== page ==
Can you balance on one leg?

Apr 13, 2024
Source: Getty Images.

Never underestimate the importance of balancing on one leg when in an upright position.

For those sixty and over (well any age when you think about it), how many can do a single-leg balance for 20 -30 seconds or longer without falling over? To add to the challenge how many can perform this with your eyes closed? Maybe hold onto something when you try this for the first time.

After a shower, I stand on one leg while bringing the opposite knee up to chest level to dry my feet and my balance is great. Going to the gym regularly has been a blessing. Once you get the knack of it, for a bigger challenge, try standing on one leg when you are cleaning your teeth. Then try it again and close your eyes at the same time. Doing all three at once is difficult. Once I close my eyes it is hard to maintain balance and not fall to the side. Make sure you alternate from one leg to the other.

Surprising benefits

Standing on one leg is a sign of good health and getting better at standing on one leg can add to fitness and potentially added lifespan according to research. It helps with lower body strength and stability, particularly the muscles that support your knees, crucial for long-term balance and coordination. It helps reduce the risk of missteps or falls. Around 37.3 million falls per year worldwide are severe enough to require medical attention.

For the over 70, there’s also evidence to show standing on each leg for one minute three times a day can help improve hip bone mineral density. Stronger hip bone mineral density means if you do fall you are less likely to fracture.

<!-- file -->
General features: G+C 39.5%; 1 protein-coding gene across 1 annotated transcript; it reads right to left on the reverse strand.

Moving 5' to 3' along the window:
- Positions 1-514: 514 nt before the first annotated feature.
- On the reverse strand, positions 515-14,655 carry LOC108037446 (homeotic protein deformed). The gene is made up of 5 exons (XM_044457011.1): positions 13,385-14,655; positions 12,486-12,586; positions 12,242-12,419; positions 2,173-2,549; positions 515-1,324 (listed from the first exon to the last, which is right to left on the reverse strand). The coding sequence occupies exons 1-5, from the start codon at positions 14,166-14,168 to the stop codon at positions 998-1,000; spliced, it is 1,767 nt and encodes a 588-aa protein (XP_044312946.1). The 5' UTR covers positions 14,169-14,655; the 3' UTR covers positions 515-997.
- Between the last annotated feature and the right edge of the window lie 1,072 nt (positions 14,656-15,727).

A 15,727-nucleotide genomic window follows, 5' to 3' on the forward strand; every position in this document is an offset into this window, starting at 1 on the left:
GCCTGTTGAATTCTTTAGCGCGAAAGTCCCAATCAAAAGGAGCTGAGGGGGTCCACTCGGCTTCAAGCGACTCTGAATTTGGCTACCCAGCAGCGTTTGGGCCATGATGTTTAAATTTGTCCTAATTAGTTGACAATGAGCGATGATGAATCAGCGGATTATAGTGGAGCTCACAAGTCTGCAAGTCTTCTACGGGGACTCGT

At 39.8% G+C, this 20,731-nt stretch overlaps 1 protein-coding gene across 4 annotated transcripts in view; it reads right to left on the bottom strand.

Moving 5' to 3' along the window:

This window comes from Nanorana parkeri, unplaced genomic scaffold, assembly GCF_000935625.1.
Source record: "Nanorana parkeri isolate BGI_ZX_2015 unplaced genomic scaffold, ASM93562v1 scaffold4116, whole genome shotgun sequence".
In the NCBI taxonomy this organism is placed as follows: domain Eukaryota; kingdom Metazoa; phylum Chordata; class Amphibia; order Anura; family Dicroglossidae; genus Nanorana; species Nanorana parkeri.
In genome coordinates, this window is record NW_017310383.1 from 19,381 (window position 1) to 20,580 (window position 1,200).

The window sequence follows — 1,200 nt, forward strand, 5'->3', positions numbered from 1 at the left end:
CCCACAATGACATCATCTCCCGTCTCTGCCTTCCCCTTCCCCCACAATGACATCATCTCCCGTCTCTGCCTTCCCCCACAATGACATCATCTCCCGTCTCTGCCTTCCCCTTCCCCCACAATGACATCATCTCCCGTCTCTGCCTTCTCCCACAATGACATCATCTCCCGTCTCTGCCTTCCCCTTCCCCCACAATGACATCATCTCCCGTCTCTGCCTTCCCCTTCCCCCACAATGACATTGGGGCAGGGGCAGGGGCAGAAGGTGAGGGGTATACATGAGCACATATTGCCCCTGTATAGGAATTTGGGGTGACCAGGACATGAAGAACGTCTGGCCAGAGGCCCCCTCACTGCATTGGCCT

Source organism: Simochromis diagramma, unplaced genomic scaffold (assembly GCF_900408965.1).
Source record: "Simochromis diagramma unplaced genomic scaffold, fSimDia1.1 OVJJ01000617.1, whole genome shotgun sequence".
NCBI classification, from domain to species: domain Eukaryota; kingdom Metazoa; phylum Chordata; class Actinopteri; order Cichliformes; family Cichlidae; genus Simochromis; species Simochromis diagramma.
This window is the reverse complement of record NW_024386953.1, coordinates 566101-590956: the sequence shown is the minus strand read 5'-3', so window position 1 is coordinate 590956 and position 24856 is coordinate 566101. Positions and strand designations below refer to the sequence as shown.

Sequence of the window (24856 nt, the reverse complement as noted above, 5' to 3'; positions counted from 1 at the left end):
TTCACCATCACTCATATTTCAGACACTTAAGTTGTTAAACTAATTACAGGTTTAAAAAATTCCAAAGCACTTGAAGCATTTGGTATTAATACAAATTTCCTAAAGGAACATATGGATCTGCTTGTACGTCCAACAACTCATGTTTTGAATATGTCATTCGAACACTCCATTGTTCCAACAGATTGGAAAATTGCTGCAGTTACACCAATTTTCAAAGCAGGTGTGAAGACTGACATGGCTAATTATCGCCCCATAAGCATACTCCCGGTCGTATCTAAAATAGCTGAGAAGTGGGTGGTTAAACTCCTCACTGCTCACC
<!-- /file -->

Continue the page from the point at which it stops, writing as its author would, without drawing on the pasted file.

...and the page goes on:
All this translates to improved performance in everyday activities such as walking, climbing stairs, putting on pants, stepping into the bathtub, and stepping over obstacles. The single-leg balance helps ensure we can support our body during all these movements by improving joint stability and strengthening muscles around joints in the lower body to build resilience for daily movements.

Inability to balance

Sometimes all it may take is practice. However, evidence has shown that the inability to balance on one leg for 20 seconds or longer in otherwise healthy people may be linked to an increased risk of small blood vessel damage in the brain and a reduced ability to understand ideas.

You are less likely to be able to stand on one leg without a wobble if you have a multitude of medical conditions such as Parkinson’s disease, stroke or Alzheimer’s disease. Pregnancy, menopause, the diagnosis of disease and retirement can also alter our strength and balance and ability to stay upright, mostly because of the way these affect our ability and motivation to engage in regular physical activity.

How to do the single-lag balance exercise

  • Stand next to a chair or wall or in between a doorway in case you are unsteady.
  • Lift one leg off the floor, bending it behind you. If you’re not steady on your feet, use one hand to hold on to the chair, wall, or doorway.
  • Keep the knee of your standing leg straight.
  • Try to balance for up to 30 seconds.
  • Then rest for up to 10 seconds, if you need to.

Can you balance on one leg? 

  • Repeat the exercise 6 to 8 times, and then switch to the other leg.
  • When you can balance for 30 seconds on one leg with your eyes open, try to balance with your eyes closed.
  • If you can easily do this exercise with your eyes closed for 30 seconds, you could try to challenge yourself further by doing the exercise while standing on a pillow, if that feels safe.

Some soreness or discomfort may be expected. Stop doing an exercise if you have increased pain. If anyone has health issues I would not attempt anything unless speaking with your doctor first.

I have been testing myself with this simple exercise for years and still, there are days I am a little wobbly.

Good luck

Acknowledgments & References:

IMPORTANT LEGAL INFO This article is of a general nature and FYI only, because it doesn’t take into account your personal health requirements or existing medical conditions. That means it’s not personalised health advice and shouldn’t be relied upon as if it is. Before making a health-related decision, you should work out if the info is appropriate for your situation and get professional medical advice.

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